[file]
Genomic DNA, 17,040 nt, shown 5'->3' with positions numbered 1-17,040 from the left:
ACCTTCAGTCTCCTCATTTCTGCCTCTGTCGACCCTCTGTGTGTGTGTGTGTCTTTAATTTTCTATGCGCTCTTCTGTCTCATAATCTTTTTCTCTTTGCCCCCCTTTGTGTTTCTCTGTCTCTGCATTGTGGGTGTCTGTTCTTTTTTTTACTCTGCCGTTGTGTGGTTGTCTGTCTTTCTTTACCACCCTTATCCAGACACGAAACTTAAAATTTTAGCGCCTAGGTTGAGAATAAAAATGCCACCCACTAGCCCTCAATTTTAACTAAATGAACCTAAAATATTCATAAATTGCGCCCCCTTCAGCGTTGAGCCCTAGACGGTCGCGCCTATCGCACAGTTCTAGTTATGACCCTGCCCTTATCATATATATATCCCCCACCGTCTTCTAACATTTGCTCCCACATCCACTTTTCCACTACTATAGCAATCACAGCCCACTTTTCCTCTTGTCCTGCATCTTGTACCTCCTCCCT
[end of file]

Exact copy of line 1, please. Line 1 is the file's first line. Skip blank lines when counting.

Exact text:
Genomic DNA, 17,040 nt, shown 5'->3' with positions numbered 1-17,040 from the left: